Inmate Offense Roster

Monday, October 31st


All charges are misdemeanors unless specified as a felony. This list of inmates reflects solely those detained on the date listed above and does not  reflect those who have since been arrested or released.


Bohn, Eric E.
Charged with two felony counts drug/narcotic violations and two counts drug equipment violations. LCJC.


Buford, Jason D.
Charged with simple assault, kidnapping/abduction, and felony forcible fondling. LCJC.


Chartier, Casey J
Charged with felony all other offenses and intimidation. LCJC.



Edwards, Matthew A.
Charged with felony aggravated assault and six counts traffic offense. LCJC.


Erickson, Brenton K.
Charged with felony all other offenses. LCDC.


Fish, Quentin T.
Charged with all other offenses.


Fitzgerald, Kelly P.
Charged with all other offenses. LCDC.


Foss, Destiniemariahe J.

Charged with all other offenses. LCJC.


Heil, Joseph D.

Charged with felony intimidation and all other offences. LCJC.


Herzog, Halie M.
Charged not classified.


Hutt, James V.

Charged with felony all other offenses.


Jones, Alexander P.
Charged with driving under the influence and traffic offense. LCJC.

McCully, Cole D.
Charged with drug/narcotic violations, felony all other offenses, and three counts all other offenses. LCJC.


McCully, Phillip M.
Charged with driving under the influence.


Mocko, Teresa C.
Charged with felony all other offenses and drug/narcotic violations. LCJC.


Osborn, Ty R.

Charged with felony aggravated assault and driving under the influence. LCJC.


Pefferman, Travis W.
Charged with felony all other offenses. LCDC.


Peterson, Jonathan J.
Charged with felony intimidation, felony simple assault, simple assault, all other offenses, and disorderly conduct. LCJC.


Plantiko, Travis C.
Charged with intimidation and felony aggravated assault.


Seaman, Garry D.
Charged with two counts felony murder and non-negligent manslaughter. LCJC.


Teeple, William T.
Charged with all other offenses, felony aggravated assault, and simple assault. LCJC.


Vandelden, Faith M.
Charged with all other offenses. LCDC.


Williams, Elizabeth K.
Charged with trespass of real property, felony theft, all others, drug equipment violations, all other offenses, and two counts motor vehicle theft. LCJC.

In The Know: Lung Cancer


November is Lung Cancer Awareness Month. Lung Cancer is the leading cause of cancer deaths in both women and men. By far, the leading cause of lung cancer is smoking. The risk of lung cancer from smoking increases with the amount of cigarettes or other tobacco products smoked. Even after one stops smoking the risk is still there, although it does gradually decrease over time. Breathing second-hand smoke also increases the risk. Other potential causes include exposure to carcinogenic substances such as asbestos fibers, radon gas, and high levels of pollution. There is a small group of people that appear to have a genetic propensity for developing lung cancer.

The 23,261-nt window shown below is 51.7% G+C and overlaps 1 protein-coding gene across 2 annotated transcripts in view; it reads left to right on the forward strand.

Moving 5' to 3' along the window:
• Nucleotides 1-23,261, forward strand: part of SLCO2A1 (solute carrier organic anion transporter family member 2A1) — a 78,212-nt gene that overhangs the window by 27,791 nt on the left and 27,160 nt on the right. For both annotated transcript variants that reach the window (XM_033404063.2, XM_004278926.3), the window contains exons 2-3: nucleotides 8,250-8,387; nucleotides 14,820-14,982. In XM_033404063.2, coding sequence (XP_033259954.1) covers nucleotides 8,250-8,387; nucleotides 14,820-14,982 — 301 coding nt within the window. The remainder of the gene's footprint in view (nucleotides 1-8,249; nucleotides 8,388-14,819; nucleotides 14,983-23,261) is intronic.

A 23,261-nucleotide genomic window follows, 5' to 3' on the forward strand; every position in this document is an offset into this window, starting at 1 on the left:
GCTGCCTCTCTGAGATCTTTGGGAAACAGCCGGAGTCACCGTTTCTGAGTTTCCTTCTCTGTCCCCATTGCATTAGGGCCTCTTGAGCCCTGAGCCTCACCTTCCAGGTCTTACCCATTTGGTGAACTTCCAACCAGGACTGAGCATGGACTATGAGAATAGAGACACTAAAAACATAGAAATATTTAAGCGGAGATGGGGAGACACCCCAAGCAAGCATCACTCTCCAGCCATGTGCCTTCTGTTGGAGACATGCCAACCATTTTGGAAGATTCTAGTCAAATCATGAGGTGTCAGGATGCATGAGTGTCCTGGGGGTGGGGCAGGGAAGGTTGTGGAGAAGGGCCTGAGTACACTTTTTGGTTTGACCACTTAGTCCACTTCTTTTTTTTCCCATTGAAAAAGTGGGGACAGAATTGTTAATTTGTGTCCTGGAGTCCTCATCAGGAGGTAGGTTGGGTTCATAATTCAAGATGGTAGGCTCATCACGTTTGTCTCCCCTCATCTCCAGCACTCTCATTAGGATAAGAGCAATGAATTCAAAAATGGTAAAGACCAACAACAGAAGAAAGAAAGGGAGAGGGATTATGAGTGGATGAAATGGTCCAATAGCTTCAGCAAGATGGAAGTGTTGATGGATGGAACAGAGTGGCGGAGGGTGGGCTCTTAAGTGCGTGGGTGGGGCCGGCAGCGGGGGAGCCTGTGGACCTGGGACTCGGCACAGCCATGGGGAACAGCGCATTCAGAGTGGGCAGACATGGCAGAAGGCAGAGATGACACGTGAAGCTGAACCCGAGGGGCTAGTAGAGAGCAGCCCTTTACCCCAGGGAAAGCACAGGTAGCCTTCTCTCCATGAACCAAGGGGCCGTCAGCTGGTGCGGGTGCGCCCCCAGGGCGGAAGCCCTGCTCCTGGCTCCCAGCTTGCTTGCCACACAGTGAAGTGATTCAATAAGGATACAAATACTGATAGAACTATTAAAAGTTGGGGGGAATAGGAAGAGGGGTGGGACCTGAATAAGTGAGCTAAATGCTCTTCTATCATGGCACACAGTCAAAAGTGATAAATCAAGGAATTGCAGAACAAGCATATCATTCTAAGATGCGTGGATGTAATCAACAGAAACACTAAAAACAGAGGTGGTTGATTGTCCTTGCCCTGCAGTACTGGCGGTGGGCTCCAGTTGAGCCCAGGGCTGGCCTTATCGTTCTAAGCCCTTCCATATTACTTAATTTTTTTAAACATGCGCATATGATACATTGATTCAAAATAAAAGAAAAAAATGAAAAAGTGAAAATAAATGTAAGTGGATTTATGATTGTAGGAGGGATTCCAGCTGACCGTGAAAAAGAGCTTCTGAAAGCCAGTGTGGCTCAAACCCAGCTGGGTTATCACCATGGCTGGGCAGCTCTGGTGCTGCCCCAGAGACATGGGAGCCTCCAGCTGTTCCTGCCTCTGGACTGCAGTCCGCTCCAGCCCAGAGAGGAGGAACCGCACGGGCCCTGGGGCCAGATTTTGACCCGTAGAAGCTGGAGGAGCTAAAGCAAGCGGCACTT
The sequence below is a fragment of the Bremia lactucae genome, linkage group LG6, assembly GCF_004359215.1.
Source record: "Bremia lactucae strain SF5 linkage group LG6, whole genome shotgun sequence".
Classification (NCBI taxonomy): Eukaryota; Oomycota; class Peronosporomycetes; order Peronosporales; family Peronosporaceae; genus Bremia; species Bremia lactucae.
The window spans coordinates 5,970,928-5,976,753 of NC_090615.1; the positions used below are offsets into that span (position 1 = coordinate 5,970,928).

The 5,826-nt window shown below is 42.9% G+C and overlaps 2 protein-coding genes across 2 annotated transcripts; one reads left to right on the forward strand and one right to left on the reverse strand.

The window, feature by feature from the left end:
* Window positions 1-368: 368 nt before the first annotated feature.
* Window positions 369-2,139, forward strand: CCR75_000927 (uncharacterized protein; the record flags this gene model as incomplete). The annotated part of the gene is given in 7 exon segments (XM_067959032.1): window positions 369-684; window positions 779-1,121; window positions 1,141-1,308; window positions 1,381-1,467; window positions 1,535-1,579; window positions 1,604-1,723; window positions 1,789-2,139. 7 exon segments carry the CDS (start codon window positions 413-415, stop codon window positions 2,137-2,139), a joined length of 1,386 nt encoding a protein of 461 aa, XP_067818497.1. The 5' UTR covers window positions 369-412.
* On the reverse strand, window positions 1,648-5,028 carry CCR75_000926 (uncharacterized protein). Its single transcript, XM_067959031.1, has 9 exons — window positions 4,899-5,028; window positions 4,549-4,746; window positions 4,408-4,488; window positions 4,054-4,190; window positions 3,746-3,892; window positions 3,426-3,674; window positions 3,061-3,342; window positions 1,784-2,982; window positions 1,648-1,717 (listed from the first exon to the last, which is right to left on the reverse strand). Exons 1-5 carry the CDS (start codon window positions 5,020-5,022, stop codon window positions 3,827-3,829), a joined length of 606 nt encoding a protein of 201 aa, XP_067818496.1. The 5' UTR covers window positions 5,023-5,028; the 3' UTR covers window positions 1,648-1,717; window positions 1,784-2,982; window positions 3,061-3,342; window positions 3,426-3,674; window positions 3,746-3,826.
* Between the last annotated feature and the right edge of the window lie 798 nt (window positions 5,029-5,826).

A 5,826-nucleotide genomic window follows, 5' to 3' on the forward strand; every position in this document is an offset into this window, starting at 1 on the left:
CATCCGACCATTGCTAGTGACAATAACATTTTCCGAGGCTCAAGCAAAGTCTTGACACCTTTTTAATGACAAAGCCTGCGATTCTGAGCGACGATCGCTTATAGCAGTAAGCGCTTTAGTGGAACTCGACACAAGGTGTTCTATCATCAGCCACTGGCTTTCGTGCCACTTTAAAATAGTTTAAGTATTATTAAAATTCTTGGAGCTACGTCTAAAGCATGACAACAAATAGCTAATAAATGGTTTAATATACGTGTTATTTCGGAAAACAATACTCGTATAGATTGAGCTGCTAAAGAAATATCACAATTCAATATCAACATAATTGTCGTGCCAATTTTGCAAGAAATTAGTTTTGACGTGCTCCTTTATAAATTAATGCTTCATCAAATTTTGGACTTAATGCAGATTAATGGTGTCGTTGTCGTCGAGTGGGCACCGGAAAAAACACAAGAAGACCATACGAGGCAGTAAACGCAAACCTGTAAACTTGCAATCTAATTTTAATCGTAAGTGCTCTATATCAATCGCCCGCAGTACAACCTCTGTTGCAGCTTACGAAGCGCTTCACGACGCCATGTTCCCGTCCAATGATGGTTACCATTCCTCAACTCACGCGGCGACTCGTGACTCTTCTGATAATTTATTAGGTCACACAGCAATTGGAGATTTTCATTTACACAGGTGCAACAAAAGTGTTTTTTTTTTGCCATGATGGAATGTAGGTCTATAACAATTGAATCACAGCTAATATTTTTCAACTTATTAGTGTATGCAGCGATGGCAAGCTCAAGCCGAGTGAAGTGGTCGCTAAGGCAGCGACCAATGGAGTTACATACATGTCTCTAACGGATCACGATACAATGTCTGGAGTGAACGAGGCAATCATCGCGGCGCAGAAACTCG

The most common types of lung cancer are divided into two types: small cell (10-15%) and non-small cell (80-85%). Of the non-small cell cancers, adenocarcinoma accounts for roughly 40% and squamous cell for 30%. Other cancers can develop within or adjacent to the lung but within non-lung tissues. These include lymphoma and neuroendocrine cancers, as well as mesotheliomas, which can occur in the pleura, the lining around the lungs. Most early lung cancers produce no symptoms. Common indicators are often those of other respiratory conditions, such as infection, or heart disease, but may seem unrelated to the lungs if the cancer has already spread. These symptoms can include a new cough that persists, shortness of breath, chest pain, coughing up blood, unexplained weight loss, headache, and bone pain.

Lung cancers can lead to death, but early identification and treatment can result in cure in many cases. The gold standard for lung cancer screening (LCS) is a low dose computed tomography (CT), which gives a detailed 3-D view of the chest and lungs. The U.S. Preventive Task Force recommends annual LCS for those aged 50-80 who have smoked at least 20 pack years (1 pack per day for 20 years or an equivalent such as 2 packs per day for 10 years) and are either current smokers or have quit within the past 15 years. Medicare covers annual LCS for those aged 50-77 meeting the same qualifications. Early lung cancers are usually seen as nodules, white “spots”, in the lung field. If they are small or new, a repeat LCS may be scheduled in a few months to verify that they are not enlarging and becoming suspicious. A majority of people will have a pulmonary nodule at some point in their lives. These can result from infection or inflammation in addition to cancer. Sometimes they clear up on their own without intervention and sometimes they just remain the same. Worrisome nodules are those that are changing or enlarging.

Once a suspicious nodule is identified, an attempt is often made to further evaluate whether it is really cancerous or not. Sometimes this involves more specialized imaging technique such as a PET scan, or a biopsy in which a sample of the nodule, or sometimes the whole nodule itself, is removed for study by a pathologist. Different types of lung cancer are treated differently and treatment also takes into consideration whether or not the cancer has spread. Treatment may include excision alone or in combination with either chemo or radiation, or both. Some early lung cancers can be treated with just radiation.

If you are or have been a smoker, or have other exposures that increase your risk for lung cancer, talk to your primary care provider to see if you qualify for a lung cancer screening. Early screening and detection can save your life.

By Karen Morrissette, The Montanian